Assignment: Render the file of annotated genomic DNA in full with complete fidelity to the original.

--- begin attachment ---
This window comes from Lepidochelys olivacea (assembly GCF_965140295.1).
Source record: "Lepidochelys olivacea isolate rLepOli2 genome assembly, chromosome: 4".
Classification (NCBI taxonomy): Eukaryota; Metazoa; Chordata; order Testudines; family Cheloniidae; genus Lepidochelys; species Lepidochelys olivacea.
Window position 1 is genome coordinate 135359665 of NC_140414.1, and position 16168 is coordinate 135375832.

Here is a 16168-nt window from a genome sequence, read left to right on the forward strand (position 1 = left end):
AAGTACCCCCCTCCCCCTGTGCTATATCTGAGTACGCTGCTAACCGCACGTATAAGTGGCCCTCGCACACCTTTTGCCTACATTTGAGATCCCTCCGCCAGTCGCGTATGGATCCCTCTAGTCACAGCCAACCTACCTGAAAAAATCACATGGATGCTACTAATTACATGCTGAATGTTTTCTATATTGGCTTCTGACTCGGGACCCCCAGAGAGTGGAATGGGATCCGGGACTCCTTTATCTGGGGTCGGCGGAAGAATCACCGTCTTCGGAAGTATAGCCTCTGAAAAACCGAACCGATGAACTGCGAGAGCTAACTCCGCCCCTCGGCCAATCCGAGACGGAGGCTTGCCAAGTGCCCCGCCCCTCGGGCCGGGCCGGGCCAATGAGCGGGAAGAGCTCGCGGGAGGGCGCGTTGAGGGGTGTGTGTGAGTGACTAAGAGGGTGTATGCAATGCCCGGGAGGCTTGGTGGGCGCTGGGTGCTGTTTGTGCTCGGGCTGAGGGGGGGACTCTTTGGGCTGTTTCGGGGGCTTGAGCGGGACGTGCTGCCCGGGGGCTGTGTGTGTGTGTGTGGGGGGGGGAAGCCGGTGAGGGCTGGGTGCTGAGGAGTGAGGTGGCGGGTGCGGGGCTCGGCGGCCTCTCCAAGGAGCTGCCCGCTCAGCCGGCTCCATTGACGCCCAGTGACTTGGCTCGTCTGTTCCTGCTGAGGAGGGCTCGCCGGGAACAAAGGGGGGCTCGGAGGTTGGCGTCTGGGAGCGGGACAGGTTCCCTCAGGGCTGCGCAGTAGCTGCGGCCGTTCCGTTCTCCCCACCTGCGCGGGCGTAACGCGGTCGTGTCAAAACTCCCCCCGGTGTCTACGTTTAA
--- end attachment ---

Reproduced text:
This window comes from Lepidochelys olivacea (assembly GCF_965140295.1).
Source record: "Lepidochelys olivacea isolate rLepOli2 genome assembly, chromosome: 4".
Classification (NCBI taxonomy): Eukaryota; Metazoa; Chordata; order Testudines; family Cheloniidae; genus Lepidochelys; species Lepidochelys olivacea.
Window position 1 is genome coordinate 135359665 of NC_140414.1, and position 16168 is coordinate 135375832.

Here is a 16168-nt window from a genome sequence, read left to right on the forward strand (position 1 = left end):
AAGTACCCCCCTCCCCCTGTGCTATATCTGAGTACGCTGCTAACCGCACGTATAAGTGGCCCTCGCACACCTTTTGCCTACATTTGAGATCCCTCCGCCAGTCGCGTATGGATCCCTCTAGTCACAGCCAACCTACCTGAAAAAATCACATGGATGCTACTAATTACATGCTGAATGTTTTCTATATTGGCTTCTGACTCGGGACCCCCAGAGAGTGGAATGGGATCCGGGACTCCTTTATCTGGGGTCGGCGGAAGAATCACCGTCTTCGGAAGTATAGCCTCTGAAAAACCGAACCGATGAACTGCGAGAGCTAACTCCGCCCCTCGGCCAATCCGAGACGGAGGCTTGCCAAGTGCCCCGCCCCTCGGGCCGGGCCGGGCCAATGAGCGGGAAGAGCTCGCGGGAGGGCGCGTTGAGGGGTGTGTGTGAGTGACTAAGAGGGTGTATGCAATGCCCGGGAGGCTTGGTGGGCGCTGGGTGCTGTTTGTGCTCGGGCTGAGGGGGGGACTCTTTGGGCTGTTTCGGGGGCTTGAGCGGGACGTGCTGCCCGGGGGCTGTGTGTGTGTGTGTGGGGGGGGGAAGCCGGTGAGGGCTGGGTGCTGAGGAGTGAGGTGGCGGGTGCGGGGCTCGGCGGCCTCTCCAAGGAGCTGCCCGCTCAGCCGGCTCCATTGACGCCCAGTGACTTGGCTCGTCTGTTCCTGCTGAGGAGGGCTCGCCGGGAACAAAGGGGGGCTCGGAGGTTGGCGTCTGGGAGCGGGACAGGTTCCCTCAGGGCTGCGCAGTAGCTGCGGCCGTTCCGTTCTCCCCACCTGCGCGGGCGTAACGCGGTCGTGTCAAAACTCCCCCCGGTGTCTACGTTTAA